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Receiving a Stage IV Lung Cancer Diagnosis as a Hospice Nurse

Receiving a Stage IV Lung Cancer Diagnosis as a Hospice Nurse

I have always been the “good” girl…always looking to do “the next right thing”. Nursing was the most natural path for me to follow despite the fact that I had many challenges to overcome to make my dream a reality. Full-time Mom, night classes, working weekend nights in a crazy ER in midtown Atlanta. (And yes I have soooooo many stories!)

My ups & downs as a Registered Nurse

I have seen the absolute best in humanity, and the absolute worst. Sleep deprivation that cannot be understood by anyone but a fellow sufferer. The day I received my diploma as a Registered Nurse was one of my proudest moments. I knew then that yes, I REALLY can make a difference. Yes, I HAVE made a difference in people lives. Tiny little things I no longer remember but were the world to the person involved.

I have been honored to be part of the birth experience with parents and honored, too, to be part of the life-changing death experience with those same parents. I have been the person holding hands with the patient and family whose doctor just dropped the news that they have a terminal illness, and to “call their office in the morning for an appointment”. I have been busy, flustered, frustrated, overwhelmed with too many patients and not enough time to do my job to my very best ability. I’ve missed family dinners, celebrations, vacations. I divorced but was proud of my ability to care for my children and see them both through college with honors.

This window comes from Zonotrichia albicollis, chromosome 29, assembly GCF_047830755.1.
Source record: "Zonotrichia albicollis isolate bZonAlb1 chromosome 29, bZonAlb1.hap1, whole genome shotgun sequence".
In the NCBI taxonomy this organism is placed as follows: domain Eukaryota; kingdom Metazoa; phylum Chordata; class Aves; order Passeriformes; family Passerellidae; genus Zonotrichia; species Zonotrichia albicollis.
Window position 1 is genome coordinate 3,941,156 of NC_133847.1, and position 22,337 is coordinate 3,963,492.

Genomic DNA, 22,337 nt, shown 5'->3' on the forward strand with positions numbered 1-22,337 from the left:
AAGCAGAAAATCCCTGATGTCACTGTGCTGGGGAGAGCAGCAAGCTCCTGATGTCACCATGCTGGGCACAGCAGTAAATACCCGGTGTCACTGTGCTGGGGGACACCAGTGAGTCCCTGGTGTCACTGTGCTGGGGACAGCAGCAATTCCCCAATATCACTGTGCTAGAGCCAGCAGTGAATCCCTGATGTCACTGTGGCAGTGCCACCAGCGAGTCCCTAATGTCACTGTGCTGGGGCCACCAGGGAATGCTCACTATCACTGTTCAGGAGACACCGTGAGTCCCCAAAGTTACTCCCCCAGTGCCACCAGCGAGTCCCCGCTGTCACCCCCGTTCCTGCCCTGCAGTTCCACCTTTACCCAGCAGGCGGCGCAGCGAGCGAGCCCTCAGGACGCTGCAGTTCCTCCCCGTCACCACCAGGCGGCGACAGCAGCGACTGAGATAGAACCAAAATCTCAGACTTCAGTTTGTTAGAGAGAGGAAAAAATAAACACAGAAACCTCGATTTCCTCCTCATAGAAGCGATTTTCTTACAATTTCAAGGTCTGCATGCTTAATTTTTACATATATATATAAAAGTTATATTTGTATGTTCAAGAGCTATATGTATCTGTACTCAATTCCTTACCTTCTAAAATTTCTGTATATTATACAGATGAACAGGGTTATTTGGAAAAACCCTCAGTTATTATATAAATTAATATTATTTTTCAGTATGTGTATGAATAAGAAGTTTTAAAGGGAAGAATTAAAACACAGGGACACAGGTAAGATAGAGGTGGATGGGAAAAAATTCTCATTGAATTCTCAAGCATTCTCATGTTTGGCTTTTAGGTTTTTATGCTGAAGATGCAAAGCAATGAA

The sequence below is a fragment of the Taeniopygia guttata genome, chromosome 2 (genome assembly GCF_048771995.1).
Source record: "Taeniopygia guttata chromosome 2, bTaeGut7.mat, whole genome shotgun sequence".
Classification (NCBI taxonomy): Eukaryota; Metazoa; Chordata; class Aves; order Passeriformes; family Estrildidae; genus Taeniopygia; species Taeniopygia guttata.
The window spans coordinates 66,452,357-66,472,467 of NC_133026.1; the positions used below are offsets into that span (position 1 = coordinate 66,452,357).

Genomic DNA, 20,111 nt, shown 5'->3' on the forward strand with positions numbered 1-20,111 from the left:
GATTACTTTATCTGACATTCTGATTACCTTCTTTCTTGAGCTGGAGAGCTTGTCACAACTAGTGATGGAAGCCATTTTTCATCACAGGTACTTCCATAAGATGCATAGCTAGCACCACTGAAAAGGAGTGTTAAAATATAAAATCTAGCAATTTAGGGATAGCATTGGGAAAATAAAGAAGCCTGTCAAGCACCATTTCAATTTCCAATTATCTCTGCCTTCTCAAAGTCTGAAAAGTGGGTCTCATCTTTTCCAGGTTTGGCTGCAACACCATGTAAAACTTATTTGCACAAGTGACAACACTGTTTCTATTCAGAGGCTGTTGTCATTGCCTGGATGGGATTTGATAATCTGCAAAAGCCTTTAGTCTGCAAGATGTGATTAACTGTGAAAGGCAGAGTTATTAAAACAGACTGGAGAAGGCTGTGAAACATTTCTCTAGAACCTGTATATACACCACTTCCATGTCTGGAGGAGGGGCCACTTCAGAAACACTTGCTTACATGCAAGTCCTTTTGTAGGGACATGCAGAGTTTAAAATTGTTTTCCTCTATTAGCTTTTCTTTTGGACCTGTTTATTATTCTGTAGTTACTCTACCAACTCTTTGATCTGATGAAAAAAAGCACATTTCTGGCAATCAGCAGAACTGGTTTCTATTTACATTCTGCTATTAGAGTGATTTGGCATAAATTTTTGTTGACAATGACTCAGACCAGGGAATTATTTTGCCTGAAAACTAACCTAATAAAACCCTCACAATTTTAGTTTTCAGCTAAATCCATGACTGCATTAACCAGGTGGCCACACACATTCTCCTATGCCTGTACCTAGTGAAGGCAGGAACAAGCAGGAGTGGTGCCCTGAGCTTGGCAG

Finally finding my home

I have loved every aspect of my 18 years of nursing. In 2011 I entered the field of Hospice nursing, and in that, I found my HOME. I am extremely comfortable with people, with living and with dying. I understand the process, and I have a thorough knowledge of the tools to alleviate the suffering of both the patient and the family. People are amazed when they realize how much humor and life is involved in the dying process! The opportunity to help families come together, and come to heal…it is such an honor.

Smiling at the road ahead

Now, it is time for me to provide those services for my family and friends – to use all my knowledge and skills to bring them together and bring them to peace. It’s hard. Harder than I expected really. I understand this disease process well. I understand what is coming. I understand the hurt that my loved ones will be feeling, and I hurt for them. But today I feel good! I look normal. People don’t need to look at me and wonder how it’s going for me today. Today is all I plan for, and FINALLY, I truly understand the concept of “live for today“. I crank up my stereo, dance around my living room, boogie board to my hearts content…and I genuinely SMILE.

Thanks for allowing me to share.

This article represents the opinions, thoughts, and experiences of the author; none of this content has been paid for by any advertiser. The team does not recommend or endorse any products or treatments discussed herein. Learn more about how we maintain editorial integrity here.


  • PeteConaty
    12 months ago

    If my stage 4 takes my that far, I pray I have a nurse like you! Sometimes life just not fair.

  • anrean
    12 months ago

    There is so much to look forward to!! Stage IV is no longer the end…for many Stage IV is still within the reach of curable and if not that, at least it is a manageable chronic disease. This is my 5th primary cancer; the first, in 2002, gave me a 25% chance of getting off the table and then maybe 3-6 months. 16 years later I’m still here to tell others there really is hope. I know what is coming, but am fighting with everything in me!

  • PeteConaty
    12 months ago

    Something to look forward too I hope.

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